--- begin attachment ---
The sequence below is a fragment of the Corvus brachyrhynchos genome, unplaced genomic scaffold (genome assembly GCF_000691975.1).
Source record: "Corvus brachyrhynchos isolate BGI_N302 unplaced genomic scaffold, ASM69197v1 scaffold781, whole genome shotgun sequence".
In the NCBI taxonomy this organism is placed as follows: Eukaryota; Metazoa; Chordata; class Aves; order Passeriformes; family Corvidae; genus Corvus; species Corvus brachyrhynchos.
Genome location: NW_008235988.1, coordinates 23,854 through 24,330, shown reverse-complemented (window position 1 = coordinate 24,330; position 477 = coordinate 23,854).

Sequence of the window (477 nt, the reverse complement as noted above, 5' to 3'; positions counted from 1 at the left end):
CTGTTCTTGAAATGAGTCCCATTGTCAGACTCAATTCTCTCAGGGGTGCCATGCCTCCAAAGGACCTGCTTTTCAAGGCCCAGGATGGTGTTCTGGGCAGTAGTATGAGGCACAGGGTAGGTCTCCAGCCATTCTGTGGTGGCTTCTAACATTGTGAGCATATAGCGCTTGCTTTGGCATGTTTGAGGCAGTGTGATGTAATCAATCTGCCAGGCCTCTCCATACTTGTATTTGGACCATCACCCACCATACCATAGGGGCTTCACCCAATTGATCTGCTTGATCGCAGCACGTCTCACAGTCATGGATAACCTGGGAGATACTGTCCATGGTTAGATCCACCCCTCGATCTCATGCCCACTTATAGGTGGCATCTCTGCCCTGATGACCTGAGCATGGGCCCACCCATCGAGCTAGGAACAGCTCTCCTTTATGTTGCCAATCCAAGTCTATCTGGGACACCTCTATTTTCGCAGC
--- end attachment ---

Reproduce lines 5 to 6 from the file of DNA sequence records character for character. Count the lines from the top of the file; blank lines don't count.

Sequence of the window (477 nt, the reverse complement as noted above, 5' to 3'; positions counted from 1 at the left end):
CTGTTCTTGAAATGAGTCCCATTGTCAGACTCAATTCTCTCAGGGGTGCCATGCCTCCAAAGGACCTGCTTTTCAAGGCCCAGGATGGTGTTCTGGGCAGTAGTATGAGGCACAGGGTAGGTCTCCAGCCATTCTGTGGTGGCTTCTAACATTGTGAGCATATAGCGCTTGCTTTGGCATGTTTGAGGCAGTGTGATGTAATCAATCTGCCAGGCCTCTCCATACTTGTATTTGGACCATCACCCACCATACCATAGGGGCTTCACCCAATTGATCTGCTTGATCGCAGCACGTCTCACAGTCATGGATAACCTGGGAGATACTGTCCATGGTTAGATCCACCCCTCGATCTCATGCCCACTTATAGGTGGCATCTCTGCCCTGATGACCTGAGCATGGGCCCACCCATCGAGCTAGGAACAGCTCTCCTTTATGTTGCCAATCCAAGTCTATCTGGGACACCTCTATTTTCGCAGC